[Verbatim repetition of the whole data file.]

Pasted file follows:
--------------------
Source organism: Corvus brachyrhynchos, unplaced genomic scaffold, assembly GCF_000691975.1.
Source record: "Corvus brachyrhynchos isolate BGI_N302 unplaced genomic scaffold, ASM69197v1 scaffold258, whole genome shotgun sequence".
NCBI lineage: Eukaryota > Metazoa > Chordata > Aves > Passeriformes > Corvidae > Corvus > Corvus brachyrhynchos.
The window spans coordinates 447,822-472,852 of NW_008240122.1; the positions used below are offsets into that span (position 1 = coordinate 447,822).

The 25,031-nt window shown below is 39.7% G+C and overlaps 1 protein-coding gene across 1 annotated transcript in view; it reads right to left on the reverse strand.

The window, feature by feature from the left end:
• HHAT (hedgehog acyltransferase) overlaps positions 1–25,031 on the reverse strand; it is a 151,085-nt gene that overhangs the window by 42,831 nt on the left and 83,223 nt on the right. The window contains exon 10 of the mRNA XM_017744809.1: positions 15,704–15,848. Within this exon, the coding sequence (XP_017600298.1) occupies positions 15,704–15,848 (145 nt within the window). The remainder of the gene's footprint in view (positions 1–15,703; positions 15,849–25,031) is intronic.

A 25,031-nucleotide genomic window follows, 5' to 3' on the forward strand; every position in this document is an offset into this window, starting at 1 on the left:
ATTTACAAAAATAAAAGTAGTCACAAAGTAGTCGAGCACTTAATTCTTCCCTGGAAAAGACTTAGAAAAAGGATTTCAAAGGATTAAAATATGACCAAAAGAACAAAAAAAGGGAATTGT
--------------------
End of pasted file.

Source organism: Corvus brachyrhynchos, unplaced genomic scaffold, assembly GCF_000691975.1.
Source record: "Corvus brachyrhynchos isolate BGI_N302 unplaced genomic scaffold, ASM69197v1 scaffold258, whole genome shotgun sequence".
NCBI lineage: Eukaryota > Metazoa > Chordata > Aves > Passeriformes > Corvidae > Corvus > Corvus brachyrhynchos.
The window spans coordinates 447,822-472,852 of NW_008240122.1; the positions used below are offsets into that span (position 1 = coordinate 447,822).

The 25,031-nt window shown below is 39.7% G+C and overlaps 1 protein-coding gene across 1 annotated transcript in view; it reads right to left on the reverse strand.

The window, feature by feature from the left end:
• HHAT (hedgehog acyltransferase) overlaps positions 1–25,031 on the reverse strand; it is a 151,085-nt gene that overhangs the window by 42,831 nt on the left and 83,223 nt on the right. The window contains exon 10 of the mRNA XM_017744809.1: positions 15,704–15,848. Within this exon, the coding sequence (XP_017600298.1) occupies positions 15,704–15,848 (145 nt within the window). The remainder of the gene's footprint in view (positions 1–15,703; positions 15,849–25,031) is intronic.

A 25,031-nucleotide genomic window follows, 5' to 3' on the forward strand; every position in this document is an offset into this window, starting at 1 on the left:
ATTTACAAAAATAAAAGTAGTCACAAAGTAGTCGAGCACTTAATTCTTCCCTGGAAAAGACTTAGAAAAAGGATTTCAAAGGATTAAAATATGACCAAAAGAACAAAAAAAGGGAATTGT